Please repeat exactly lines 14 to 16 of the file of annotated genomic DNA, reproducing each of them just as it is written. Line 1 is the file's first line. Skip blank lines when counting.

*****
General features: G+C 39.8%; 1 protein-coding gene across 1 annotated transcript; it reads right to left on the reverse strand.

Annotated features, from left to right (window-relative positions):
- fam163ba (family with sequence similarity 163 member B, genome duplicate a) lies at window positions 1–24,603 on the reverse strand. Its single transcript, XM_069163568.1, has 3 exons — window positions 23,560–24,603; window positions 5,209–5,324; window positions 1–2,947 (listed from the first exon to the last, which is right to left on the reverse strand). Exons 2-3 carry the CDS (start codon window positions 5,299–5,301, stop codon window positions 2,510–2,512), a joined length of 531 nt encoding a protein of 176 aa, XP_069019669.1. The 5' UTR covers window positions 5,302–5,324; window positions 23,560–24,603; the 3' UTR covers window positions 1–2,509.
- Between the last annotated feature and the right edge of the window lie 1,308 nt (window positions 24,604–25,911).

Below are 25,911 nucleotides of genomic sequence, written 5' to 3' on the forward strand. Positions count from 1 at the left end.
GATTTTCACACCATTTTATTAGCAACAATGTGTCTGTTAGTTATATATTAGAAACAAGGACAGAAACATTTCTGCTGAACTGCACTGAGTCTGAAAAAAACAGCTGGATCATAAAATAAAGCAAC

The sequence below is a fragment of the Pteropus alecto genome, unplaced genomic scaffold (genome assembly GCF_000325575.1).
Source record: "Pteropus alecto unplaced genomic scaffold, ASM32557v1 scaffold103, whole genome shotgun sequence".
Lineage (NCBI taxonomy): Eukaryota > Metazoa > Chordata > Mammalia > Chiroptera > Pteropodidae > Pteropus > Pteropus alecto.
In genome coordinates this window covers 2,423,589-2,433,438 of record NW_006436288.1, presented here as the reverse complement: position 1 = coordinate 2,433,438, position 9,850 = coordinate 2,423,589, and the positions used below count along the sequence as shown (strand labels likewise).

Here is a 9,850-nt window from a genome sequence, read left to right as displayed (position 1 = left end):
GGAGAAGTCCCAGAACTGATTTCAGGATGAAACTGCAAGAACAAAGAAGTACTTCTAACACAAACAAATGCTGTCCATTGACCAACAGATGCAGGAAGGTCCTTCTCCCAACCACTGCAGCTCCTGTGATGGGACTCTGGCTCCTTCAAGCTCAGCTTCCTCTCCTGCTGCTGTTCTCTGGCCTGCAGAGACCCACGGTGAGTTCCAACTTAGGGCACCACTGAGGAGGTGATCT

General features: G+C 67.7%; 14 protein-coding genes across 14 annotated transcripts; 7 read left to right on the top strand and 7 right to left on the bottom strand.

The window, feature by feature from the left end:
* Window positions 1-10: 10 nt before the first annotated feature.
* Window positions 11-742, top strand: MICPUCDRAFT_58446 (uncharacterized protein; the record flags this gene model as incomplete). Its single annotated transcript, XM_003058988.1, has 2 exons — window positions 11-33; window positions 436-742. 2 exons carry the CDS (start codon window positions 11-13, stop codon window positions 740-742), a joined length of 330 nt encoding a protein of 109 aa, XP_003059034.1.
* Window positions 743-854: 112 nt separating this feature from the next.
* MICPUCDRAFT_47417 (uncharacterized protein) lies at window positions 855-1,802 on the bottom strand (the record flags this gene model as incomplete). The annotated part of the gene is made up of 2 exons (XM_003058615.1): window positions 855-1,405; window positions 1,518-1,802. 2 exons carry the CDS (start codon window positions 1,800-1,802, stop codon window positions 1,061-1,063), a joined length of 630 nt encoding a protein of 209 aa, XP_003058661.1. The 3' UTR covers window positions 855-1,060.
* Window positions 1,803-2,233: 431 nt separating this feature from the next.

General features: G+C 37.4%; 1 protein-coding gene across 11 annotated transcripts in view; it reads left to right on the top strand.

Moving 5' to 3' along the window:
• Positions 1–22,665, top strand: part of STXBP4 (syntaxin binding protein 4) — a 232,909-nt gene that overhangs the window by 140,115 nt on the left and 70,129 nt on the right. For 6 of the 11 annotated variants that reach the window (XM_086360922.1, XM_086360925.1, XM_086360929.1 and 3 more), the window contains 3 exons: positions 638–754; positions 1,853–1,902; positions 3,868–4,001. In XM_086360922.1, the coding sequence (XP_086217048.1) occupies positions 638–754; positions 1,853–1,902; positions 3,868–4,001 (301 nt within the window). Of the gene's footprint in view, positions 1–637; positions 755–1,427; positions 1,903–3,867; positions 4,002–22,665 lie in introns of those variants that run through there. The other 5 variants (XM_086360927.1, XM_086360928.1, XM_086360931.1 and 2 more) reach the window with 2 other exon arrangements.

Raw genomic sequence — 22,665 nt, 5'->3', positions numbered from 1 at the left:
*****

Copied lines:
The window, feature by feature from the left end:
* Window positions 1-10: 10 nt before the first annotated feature.
* Window positions 11-742, top strand: MICPUCDRAFT_58446 (uncharacterized protein; the record flags this gene model as incomplete). Its single annotated transcript, XM_003058988.1, has 2 exons — window positions 11-33; window positions 436-742. 2 exons carry the CDS (start codon window positions 11-13, stop codon window positions 740-742), a joined length of 330 nt encoding a protein of 109 aa, XP_003059034.1.